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Experts Cast Doubt on North Korea’s Commitment to Denuclearization

TOPSHOT - This undated picture released from North Korea's official Korean Central News Agency (KCNA) on September 16, 2017 shows North Korean leader Kim Jong-Un inspecting a launching drill of the medium-and-long range strategic ballistic rocket Hwasong-12 at an undisclosed location. Kim vowed to complete North Korea's nuclear force despite …
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Kim Jong-un’s commitment to America’s goal of dismantling North Korea’s decades-old nuclear program remains uncertain amid the looming denuclearization summit between the dictator and U.S. President Donald Trump, experts told lawmakers on Tuesday, echoing some regime defectors.

The expert’s testimony before a Senate foreign relations subcommittee came as the U.S. and North Korea are preparing for a potentially historic summit in Singapore on June 12 during which Trump is expected to demand that Kim take steps towards complete, verifiable, and irreversible denuclearization in exchange for sanctions relief.

Asked whether Kim is committed to dismantling North Korea’s nuclear program, Dr. Victor Cha, a North Korea expert at the Center for Strategic and International Studies (CSIS), responded in the negative, adding, “I’m quite skeptical.”

Cha, who is also a fellow in human freedom at the George W. Bush Institute and a professor at Georgetown University, explained:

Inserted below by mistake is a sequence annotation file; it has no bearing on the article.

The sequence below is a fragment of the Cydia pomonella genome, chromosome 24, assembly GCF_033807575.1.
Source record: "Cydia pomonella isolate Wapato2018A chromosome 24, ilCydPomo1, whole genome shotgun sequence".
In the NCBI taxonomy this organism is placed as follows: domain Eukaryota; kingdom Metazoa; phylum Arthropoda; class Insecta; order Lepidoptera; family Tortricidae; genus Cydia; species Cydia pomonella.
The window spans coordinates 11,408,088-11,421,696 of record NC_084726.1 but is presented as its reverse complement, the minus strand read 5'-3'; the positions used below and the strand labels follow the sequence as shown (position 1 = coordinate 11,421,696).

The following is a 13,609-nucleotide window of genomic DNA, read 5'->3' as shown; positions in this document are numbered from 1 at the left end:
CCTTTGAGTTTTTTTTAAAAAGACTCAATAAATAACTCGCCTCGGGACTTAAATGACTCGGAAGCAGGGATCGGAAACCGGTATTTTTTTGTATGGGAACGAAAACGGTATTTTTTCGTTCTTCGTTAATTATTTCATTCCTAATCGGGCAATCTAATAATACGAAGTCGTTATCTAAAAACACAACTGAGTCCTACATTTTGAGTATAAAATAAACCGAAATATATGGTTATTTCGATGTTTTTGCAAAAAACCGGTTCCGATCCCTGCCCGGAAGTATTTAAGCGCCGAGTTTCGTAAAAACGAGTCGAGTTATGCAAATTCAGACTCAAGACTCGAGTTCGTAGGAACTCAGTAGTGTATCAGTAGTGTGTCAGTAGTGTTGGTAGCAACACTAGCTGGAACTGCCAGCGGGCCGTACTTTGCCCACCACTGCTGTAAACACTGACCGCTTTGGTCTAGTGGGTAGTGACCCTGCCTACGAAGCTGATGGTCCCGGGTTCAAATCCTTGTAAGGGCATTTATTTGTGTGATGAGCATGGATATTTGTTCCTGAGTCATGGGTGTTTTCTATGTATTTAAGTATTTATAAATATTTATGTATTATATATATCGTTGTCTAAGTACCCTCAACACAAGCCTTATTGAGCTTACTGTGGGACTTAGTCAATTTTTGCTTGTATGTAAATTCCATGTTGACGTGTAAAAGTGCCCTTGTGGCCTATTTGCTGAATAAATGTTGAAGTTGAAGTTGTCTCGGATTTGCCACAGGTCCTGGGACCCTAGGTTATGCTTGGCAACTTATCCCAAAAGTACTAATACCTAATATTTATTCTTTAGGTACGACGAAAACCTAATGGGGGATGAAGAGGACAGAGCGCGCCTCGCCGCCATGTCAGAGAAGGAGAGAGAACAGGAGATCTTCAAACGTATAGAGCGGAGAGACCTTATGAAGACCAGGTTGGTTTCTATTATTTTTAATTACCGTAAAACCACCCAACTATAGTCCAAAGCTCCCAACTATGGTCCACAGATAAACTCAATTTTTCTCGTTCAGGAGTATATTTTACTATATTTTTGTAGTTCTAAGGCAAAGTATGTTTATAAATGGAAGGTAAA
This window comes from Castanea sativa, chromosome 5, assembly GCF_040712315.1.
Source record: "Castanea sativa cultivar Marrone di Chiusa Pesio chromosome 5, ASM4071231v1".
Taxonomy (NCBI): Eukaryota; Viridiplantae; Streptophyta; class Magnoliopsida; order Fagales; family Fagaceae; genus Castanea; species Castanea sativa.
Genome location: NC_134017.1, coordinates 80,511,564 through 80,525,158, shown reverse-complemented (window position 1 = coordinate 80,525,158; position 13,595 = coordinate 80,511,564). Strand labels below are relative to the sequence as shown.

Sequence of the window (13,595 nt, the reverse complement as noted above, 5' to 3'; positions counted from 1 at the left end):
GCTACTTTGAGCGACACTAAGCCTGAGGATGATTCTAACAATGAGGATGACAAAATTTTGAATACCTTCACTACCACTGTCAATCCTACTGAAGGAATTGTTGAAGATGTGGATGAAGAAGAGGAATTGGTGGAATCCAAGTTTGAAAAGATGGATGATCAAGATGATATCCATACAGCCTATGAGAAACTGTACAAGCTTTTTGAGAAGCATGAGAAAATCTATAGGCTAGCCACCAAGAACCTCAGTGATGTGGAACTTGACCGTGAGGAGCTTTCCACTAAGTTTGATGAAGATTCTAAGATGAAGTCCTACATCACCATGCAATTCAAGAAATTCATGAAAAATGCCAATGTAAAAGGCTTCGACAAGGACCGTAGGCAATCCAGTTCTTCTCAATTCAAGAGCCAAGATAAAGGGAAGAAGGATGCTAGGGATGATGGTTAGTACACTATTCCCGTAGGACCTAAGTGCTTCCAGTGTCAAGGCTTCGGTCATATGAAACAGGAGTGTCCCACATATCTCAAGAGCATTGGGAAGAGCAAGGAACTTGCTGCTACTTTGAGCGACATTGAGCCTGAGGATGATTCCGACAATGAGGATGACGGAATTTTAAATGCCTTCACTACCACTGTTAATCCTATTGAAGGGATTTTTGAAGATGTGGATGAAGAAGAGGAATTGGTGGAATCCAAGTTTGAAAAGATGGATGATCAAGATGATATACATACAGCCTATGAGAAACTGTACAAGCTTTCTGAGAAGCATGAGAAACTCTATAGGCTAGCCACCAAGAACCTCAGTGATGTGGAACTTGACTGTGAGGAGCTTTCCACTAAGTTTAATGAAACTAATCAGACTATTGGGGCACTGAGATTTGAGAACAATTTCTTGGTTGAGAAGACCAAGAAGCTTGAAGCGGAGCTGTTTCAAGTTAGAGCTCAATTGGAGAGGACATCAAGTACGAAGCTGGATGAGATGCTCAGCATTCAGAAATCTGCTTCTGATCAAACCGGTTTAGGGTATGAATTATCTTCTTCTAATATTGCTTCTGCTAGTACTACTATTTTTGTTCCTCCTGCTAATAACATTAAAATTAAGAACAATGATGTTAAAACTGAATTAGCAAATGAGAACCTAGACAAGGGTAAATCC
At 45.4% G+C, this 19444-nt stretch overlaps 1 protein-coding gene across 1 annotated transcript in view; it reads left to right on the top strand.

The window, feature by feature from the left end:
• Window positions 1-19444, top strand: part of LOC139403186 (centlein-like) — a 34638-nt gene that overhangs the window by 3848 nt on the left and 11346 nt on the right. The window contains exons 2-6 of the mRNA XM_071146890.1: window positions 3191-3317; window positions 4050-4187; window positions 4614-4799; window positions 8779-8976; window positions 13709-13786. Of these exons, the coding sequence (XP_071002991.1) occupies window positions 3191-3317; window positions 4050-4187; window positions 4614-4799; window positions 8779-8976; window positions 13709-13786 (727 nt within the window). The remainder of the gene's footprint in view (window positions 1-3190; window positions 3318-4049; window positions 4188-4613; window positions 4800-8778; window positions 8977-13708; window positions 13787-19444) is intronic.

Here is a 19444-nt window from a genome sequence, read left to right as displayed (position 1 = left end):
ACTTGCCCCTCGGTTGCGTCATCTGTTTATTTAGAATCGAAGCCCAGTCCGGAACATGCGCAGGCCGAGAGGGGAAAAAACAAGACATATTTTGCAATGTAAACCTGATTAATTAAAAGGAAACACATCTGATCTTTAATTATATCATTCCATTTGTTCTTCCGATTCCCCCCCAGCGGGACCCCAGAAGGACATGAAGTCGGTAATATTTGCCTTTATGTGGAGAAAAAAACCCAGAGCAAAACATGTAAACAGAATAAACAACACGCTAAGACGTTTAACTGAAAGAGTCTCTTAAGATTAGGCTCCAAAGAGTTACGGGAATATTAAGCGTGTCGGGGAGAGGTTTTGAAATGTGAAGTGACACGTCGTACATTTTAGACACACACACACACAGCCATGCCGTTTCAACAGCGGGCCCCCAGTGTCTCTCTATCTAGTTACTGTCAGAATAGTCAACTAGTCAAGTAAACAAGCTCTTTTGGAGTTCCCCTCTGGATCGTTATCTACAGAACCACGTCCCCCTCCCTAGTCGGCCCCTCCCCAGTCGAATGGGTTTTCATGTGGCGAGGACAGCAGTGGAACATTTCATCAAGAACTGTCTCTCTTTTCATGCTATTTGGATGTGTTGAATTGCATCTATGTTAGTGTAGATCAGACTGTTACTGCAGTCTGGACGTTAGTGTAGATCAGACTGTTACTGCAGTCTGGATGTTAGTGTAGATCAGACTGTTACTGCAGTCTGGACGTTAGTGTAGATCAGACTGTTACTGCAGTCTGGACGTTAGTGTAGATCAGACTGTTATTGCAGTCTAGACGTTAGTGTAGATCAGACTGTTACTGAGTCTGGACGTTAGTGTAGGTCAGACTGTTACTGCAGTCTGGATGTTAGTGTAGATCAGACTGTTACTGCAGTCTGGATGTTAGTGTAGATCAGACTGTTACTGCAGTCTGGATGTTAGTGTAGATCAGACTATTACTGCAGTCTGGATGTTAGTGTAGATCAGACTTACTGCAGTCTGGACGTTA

In my 30 years of studying this issue and the limited time I’ve had in government working on this issue, I am not convinced yet that … he is fully ready to give up his weapons. … [North Korea prefers] to front-load our rewards and push off denuclearization for as long as they possibly can.

I’m quite skeptical that he is [committed to dismantling North Kore’s nuke program] and let me just give you one reason why … over 50 years [since 1962] they’ve been working on this thing [one nuclear site alone] and the notion that they’re ready to show up in Singapore and all of the sudden say here it’s all yours now, we’re ready to denuclearize. I’m just very skeptical of that.

Citing his studies late last month, human rights activist Kim Young-hwan, a former supporter of North Korea, told reporters that it is “impossible to find the whereabouts of all nuclear weapons in North Korea.”

During the Senate panel hearing, witness Joseph Yun, a North Korea expert at the United States Institute of Peace (USIP), also indicated that uncertainty surrounds Kim’s commitment to denuclearization, noting that if history is any guide, North Korea will not dismantle its nuclear program.

Nevertheless, Yun and Cha agreed that the possibility of Kim being “serious” about breaking up North Korea’s nuclear plan is a “hypothesis” worth examining at the planned summit.

Yun told Senators:

We don’t know [if Kim is committed to denuclearization] and I think this is a hypothesis worth testing….let them [Trump and Kim] have a go. We can say it failed many times in the past, but we’ve never had the leaders meeting on this issue

Consistent with the experts’ testimony, Thae Yong-ho, a North Korean government defector, warned in a press conference on May 14 that Kim “will never give” his nuclear program up.

On Tuesday, both experts told lawmakers that Kim would likely insist on maintaining a civilian nuclear program for peaceful purposes, arguing that other countries can do so.

 

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